The Washington State Marine Debris Task Force is inviting citizens to three community meetings on the coast to gather feedback and answer questions about the state plan for responding to the marine debris that continues to reach our shores from the Japan tsunami.
- Nov. 7 in Port Angeles – 6 p.m., Port Angeles Senior Center, 328 E. 7th Street (corner of Peabody and 7th streets).
- Nov. 15 in Ocean Shores – 6:30 p.m., Ocean Shores Convention Center, 120 W. Chance A La Mer Ave.
- Dec. 5 in Long Beach – 3 p.m., Peninsula Church Center, 5000 “N” Place, Seaview.
Gov. Chris Gregoire established the task force to monitor and respond to marine debris along the Washington coast. The task force collaborated with the National Oceanic and Atmospheric Administration to develop the plan.
The response plan is designed to address both high-impact types of debris, such a large dock or debris containing a hazardous substance such as oil, as well as a potential steady influx of small nonhazardous debris.
Terry Egan, the state’s marine debris task force lead, said: “The plan is meant to be dynamic and evolve over time. Continued coordination with local communities will help ensure our response efforts meet the needs of each community, and that our limited resources get out to the right places at the right times.”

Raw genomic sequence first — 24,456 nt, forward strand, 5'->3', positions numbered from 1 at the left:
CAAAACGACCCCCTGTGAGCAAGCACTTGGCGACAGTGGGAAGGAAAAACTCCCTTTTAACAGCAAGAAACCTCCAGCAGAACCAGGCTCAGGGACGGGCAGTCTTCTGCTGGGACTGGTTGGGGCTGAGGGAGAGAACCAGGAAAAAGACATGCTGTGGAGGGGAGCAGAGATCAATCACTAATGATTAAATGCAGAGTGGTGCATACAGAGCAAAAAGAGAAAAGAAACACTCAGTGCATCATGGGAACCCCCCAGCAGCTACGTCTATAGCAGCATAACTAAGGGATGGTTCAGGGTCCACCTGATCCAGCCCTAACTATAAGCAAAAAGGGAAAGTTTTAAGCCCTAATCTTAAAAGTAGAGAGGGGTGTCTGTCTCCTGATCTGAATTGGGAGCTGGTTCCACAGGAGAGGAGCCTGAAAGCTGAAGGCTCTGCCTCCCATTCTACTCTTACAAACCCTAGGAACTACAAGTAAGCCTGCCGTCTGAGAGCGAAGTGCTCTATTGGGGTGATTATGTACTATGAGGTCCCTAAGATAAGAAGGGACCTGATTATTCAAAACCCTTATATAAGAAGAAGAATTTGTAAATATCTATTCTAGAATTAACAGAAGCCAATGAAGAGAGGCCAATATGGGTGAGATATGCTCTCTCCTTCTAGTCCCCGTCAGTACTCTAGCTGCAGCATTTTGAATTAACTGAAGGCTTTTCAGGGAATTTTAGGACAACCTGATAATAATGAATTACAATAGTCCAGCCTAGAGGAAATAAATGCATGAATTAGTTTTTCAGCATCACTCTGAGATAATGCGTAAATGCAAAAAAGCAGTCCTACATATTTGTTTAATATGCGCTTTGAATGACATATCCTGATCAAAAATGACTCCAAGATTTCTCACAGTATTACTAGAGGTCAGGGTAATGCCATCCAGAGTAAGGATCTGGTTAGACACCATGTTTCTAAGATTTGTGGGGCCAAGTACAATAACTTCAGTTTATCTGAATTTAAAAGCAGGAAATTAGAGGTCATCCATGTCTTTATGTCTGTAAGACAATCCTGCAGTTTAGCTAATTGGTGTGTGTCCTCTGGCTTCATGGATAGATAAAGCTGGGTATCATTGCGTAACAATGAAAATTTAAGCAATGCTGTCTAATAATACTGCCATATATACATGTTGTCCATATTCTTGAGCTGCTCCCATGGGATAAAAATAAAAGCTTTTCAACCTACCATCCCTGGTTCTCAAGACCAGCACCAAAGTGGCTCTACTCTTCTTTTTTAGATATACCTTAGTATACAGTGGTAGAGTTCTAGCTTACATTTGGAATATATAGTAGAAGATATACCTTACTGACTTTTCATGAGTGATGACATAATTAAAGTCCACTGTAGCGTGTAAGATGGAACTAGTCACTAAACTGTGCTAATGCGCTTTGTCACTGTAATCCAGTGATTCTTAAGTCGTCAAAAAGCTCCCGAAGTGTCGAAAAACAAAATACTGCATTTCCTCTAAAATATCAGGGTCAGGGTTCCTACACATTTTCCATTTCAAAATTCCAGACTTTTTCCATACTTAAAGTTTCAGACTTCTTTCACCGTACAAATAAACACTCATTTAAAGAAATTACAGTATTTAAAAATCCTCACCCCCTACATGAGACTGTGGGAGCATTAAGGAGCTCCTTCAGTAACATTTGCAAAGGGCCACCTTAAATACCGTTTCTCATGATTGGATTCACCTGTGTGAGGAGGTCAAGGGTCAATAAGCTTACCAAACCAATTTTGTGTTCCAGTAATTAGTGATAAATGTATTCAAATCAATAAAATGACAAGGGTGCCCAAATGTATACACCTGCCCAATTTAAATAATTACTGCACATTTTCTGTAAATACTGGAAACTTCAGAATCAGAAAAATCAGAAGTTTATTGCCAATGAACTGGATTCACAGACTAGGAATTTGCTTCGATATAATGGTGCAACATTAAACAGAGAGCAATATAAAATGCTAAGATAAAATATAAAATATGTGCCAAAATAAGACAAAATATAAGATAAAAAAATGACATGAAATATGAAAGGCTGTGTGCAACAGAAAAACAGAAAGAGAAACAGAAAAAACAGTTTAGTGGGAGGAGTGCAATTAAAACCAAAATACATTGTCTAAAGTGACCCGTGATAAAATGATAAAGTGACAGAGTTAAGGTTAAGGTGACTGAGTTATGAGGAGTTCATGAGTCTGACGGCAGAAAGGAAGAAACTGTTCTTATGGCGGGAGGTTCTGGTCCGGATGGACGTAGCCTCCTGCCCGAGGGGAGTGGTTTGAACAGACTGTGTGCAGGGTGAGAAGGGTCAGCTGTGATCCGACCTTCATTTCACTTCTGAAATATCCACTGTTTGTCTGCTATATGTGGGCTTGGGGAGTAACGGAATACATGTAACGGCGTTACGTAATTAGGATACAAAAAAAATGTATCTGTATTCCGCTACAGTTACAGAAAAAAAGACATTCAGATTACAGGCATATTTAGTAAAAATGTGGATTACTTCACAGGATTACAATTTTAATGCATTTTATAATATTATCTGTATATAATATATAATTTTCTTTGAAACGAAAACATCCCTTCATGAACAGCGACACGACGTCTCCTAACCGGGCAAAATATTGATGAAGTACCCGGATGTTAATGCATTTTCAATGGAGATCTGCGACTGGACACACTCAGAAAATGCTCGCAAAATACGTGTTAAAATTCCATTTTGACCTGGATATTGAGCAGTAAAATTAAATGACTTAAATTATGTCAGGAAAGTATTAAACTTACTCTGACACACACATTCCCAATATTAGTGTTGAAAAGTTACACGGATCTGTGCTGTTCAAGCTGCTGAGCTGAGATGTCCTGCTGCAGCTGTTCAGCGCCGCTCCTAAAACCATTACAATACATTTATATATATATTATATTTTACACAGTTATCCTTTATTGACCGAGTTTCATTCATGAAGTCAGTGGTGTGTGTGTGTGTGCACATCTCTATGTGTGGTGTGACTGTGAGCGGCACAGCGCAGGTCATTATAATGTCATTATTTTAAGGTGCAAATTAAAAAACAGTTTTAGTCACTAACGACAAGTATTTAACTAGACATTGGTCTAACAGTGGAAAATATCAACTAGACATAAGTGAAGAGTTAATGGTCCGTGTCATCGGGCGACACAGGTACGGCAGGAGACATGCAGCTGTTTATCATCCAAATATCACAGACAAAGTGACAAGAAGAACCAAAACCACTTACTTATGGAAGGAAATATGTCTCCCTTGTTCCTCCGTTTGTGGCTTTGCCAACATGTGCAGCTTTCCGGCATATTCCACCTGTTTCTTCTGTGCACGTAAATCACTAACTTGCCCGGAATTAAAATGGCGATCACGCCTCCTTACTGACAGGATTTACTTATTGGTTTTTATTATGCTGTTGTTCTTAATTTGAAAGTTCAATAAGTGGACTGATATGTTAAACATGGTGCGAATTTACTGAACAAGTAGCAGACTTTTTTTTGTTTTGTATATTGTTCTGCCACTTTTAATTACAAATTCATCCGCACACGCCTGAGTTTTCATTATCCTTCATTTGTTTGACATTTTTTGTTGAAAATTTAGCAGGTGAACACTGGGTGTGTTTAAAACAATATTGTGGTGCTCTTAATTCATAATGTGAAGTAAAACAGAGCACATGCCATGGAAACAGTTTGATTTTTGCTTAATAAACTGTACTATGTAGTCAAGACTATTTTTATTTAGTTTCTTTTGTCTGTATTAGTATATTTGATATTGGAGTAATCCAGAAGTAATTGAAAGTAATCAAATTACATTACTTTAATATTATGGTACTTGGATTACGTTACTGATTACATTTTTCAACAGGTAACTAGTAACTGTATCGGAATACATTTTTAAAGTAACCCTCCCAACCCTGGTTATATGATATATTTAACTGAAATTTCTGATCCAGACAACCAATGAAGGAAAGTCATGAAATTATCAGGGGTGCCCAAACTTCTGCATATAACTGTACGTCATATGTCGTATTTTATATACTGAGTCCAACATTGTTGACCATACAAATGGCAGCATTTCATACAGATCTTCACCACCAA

The plan recognizes that incidents involving high-impact debris will be unique and difficult to predict. It is designed to give local, tribal, state and federal responders flexibility in rapidly assessing a debris item, identifying which agencies are needed to respond and what resources will be necessary to protect public health, safety and the environment.
The task force will oversee and continually update the state marine debris response plan. The plan is available at http://marinedebris.wa.gov/docs/responseplan_marinedebris_09182012.pdf
According to NOAA, a portion of that debris has been arriving on U.S. and Canadian shores, including Washington. Predictions are that the debris will show up on Washington’s shores intermittently during the next several years.
Pacific County Emergency Management Director Stephanie Fritts said the public can help by leaving beaches better than they find them. “Citizens and volunteers can help keep our coastal beaches clean by disposing of small nonhazardous items in their household garbage service such as plastic bottles and floats, polystyrene, crates and other small objects wherever possible.”
However, anyone encountering potentially hazardous debris should leave it alone and immediately call the state’s 1-855-WACOAST (1-855-922-6278) number and press “1” to reach an operator who can dispatch responders.